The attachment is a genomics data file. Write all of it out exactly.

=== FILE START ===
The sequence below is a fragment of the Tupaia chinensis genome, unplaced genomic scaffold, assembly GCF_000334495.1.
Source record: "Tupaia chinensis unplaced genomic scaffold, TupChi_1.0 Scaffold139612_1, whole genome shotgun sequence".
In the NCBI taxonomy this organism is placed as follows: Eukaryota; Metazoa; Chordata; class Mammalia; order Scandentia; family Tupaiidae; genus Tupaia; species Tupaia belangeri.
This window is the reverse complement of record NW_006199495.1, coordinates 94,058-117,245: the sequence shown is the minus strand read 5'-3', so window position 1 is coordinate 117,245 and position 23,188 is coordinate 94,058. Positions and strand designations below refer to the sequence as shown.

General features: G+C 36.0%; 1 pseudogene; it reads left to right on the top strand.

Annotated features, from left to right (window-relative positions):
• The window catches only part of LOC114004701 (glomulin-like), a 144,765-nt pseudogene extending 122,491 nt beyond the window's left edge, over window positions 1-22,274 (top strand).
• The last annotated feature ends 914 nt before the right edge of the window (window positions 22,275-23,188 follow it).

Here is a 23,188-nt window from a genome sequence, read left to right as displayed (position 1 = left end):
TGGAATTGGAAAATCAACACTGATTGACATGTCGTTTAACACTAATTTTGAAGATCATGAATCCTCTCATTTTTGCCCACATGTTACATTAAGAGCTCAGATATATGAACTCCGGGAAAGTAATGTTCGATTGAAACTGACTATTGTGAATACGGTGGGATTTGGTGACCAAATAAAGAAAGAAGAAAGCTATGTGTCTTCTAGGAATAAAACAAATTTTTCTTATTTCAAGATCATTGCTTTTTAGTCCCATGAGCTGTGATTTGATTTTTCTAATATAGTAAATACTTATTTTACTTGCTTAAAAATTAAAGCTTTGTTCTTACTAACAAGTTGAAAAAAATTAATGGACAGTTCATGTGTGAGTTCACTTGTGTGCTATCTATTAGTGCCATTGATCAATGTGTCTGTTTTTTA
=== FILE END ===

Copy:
The sequence below is a fragment of the Tupaia chinensis genome, unplaced genomic scaffold, assembly GCF_000334495.1.
Source record: "Tupaia chinensis unplaced genomic scaffold, TupChi_1.0 Scaffold139612_1, whole genome shotgun sequence".
In the NCBI taxonomy this organism is placed as follows: Eukaryota; Metazoa; Chordata; class Mammalia; order Scandentia; family Tupaiidae; genus Tupaia; species Tupaia belangeri.
This window is the reverse complement of record NW_006199495.1, coordinates 94,058-117,245: the sequence shown is the minus strand read 5'-3', so window position 1 is coordinate 117,245 and position 23,188 is coordinate 94,058. Positions and strand designations below refer to the sequence as shown.

General features: G+C 36.0%; 1 pseudogene; it reads left to right on the top strand.

Annotated features, from left to right (window-relative positions):
• The window catches only part of LOC114004701 (glomulin-like), a 144,765-nt pseudogene extending 122,491 nt beyond the window's left edge, over window positions 1-22,274 (top strand).
• The last annotated feature ends 914 nt before the right edge of the window (window positions 22,275-23,188 follow it).

Here is a 23,188-nt window from a genome sequence, read left to right as displayed (position 1 = left end):
TGGAATTGGAAAATCAACACTGATTGACATGTCGTTTAACACTAATTTTGAAGATCATGAATCCTCTCATTTTTGCCCACATGTTACATTAAGAGCTCAGATATATGAACTCCGGGAAAGTAATGTTCGATTGAAACTGACTATTGTGAATACGGTGGGATTTGGTGACCAAATAAAGAAAGAAGAAAGCTATGTGTCTTCTAGGAATAAAACAAATTTTTCTTATTTCAAGATCATTGCTTTTTAGTCCCATGAGCTGTGATTTGATTTTTCTAATATAGTAAATACTTATTTTACTTGCTTAAAAATTAAAGCTTTGTTCTTACTAACAAGTTGAAAAAAATTAATGGACAGTTCATGTGTGAGTTCACTTGTGTGCTATCTATTAGTGCCATTGATCAATGTGTCTGTTTTTTA